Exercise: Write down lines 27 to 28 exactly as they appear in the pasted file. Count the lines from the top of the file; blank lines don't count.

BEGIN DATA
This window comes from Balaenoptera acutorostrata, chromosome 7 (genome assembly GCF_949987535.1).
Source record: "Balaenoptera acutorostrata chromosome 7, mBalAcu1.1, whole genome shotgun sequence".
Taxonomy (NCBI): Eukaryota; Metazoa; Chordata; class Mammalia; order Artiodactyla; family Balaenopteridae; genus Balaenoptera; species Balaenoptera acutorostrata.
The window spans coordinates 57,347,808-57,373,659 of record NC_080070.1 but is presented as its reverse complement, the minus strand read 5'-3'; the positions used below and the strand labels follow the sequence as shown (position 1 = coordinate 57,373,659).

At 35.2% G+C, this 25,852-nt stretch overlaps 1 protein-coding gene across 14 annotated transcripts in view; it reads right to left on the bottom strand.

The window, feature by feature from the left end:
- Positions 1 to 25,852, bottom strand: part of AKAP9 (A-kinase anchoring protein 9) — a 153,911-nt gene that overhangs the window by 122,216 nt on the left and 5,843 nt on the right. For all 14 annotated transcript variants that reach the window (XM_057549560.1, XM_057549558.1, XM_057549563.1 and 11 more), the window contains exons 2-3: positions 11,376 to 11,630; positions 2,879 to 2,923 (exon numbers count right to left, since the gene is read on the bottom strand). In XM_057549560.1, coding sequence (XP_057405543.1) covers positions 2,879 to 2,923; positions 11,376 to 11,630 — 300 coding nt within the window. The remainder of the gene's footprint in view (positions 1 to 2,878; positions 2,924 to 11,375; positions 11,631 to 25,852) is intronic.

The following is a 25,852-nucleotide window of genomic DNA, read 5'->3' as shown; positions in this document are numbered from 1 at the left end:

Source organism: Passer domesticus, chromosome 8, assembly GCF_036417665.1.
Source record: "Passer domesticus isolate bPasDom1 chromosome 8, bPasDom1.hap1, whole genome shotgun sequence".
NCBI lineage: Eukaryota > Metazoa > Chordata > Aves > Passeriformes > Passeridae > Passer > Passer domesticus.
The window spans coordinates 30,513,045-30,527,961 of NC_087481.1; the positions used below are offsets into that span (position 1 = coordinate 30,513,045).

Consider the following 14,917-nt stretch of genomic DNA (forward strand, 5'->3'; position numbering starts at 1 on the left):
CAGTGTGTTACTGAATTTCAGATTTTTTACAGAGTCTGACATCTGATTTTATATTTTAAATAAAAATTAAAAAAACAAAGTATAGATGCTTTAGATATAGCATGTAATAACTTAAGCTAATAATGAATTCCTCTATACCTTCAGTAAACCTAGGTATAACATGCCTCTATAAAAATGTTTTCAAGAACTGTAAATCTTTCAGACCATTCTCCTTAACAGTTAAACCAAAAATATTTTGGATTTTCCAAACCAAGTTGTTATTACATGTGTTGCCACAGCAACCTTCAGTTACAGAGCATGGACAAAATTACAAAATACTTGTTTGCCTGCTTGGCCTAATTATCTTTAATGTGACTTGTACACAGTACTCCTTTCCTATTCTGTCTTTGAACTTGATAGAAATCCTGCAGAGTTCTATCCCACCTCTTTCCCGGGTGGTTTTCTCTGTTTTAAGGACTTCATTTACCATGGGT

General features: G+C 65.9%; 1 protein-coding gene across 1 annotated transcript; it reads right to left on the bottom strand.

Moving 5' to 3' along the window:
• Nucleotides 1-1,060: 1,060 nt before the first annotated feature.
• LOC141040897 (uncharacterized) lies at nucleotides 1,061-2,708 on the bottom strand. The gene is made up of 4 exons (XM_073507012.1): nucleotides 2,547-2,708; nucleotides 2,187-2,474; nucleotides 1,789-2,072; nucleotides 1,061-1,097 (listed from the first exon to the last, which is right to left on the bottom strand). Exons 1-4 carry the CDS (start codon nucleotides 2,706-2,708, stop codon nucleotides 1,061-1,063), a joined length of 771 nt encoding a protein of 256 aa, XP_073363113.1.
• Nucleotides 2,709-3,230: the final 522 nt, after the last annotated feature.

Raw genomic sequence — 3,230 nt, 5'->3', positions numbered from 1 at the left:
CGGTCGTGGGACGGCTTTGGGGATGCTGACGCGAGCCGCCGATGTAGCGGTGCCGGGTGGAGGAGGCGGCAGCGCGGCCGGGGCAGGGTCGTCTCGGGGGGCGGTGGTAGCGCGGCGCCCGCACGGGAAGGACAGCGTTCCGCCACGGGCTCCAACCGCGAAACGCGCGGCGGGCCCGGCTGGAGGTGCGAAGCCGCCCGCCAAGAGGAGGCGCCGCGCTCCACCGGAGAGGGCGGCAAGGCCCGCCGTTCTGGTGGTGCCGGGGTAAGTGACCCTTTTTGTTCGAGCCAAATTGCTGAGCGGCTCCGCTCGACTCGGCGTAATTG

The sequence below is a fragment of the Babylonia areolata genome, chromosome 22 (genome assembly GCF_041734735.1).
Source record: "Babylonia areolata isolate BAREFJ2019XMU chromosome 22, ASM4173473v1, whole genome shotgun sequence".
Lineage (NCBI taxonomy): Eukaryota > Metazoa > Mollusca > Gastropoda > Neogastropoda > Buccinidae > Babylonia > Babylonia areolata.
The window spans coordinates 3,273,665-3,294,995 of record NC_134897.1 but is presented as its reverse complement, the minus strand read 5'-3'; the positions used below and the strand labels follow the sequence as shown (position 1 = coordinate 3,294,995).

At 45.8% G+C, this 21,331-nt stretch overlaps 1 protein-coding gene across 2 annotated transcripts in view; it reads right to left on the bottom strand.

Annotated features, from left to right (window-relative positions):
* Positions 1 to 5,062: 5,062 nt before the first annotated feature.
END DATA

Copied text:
Annotated features, from left to right (window-relative positions):
* Positions 1 to 5,062: 5,062 nt before the first annotated feature.